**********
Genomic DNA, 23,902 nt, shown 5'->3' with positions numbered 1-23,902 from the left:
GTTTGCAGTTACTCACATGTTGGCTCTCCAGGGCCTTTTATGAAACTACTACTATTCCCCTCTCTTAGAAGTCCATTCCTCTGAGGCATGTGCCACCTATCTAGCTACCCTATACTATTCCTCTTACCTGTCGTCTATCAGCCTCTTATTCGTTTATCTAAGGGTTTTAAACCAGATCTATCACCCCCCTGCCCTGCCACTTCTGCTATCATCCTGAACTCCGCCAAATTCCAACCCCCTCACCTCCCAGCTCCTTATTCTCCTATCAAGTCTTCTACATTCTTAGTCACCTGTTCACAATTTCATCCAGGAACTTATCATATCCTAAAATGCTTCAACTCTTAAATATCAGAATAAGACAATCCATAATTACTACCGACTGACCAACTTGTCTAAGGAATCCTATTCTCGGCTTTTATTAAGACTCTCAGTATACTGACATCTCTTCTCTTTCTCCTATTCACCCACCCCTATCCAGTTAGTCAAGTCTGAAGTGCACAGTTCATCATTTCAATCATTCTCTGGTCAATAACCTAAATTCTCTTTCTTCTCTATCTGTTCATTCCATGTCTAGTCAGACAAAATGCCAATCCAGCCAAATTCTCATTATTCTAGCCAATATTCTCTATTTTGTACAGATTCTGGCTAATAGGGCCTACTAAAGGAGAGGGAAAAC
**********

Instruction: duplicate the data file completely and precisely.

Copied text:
Genomic DNA, 23,902 nt, shown 5'->3' with positions numbered 1-23,902 from the left:
GTTTGCAGTTACTCACATGTTGGCTCTCCAGGGCCTTTTATGAAACTACTACTATTCCCCTCTCTTAGAAGTCCATTCCTCTGAGGCATGTGCCACCTATCTAGCTACCCTATACTATTCCTCTTACCTGTCGTCTATCAGCCTCTTATTCGTTTATCTAAGGGTTTTAAACCAGATCTATCACCCCCCTGCCCTGCCACTTCTGCTATCATCCTGAACTCCGCCAAATTCCAACCCCCTCACCTCCCAGCTCCTTATTCTCCTATCAAGTCTTCTACATTCTTAGTCACCTGTTCACAATTTCATCCAGGAACTTATCATATCCTAAAATGCTTCAACTCTTAAATATCAGAATAAGACAATCCATAATTACTACCGACTGACCAACTTGTCTAAGGAATCCTATTCTCGGCTTTTATTAAGACTCTCAGTATACTGACATCTCTTCTCTTTCTCCTATTCACCCACCCCTATCCAGTTAGTCAAGTCTGAAGTGCACAGTTCATCATTTCAATCATTCTCTGGTCAATAACCTAAATTCTCTTTCTTCTCTATCTGTTCATTCCATGTCTAGTCAGACAAAATGCCAATCCAGCCAAATTCTCATTATTCTAGCCAATATTCTCTATTTTGTACAGATTCTGGCTAATAGGGCCTACTAAAGGAGAGGGAAAAC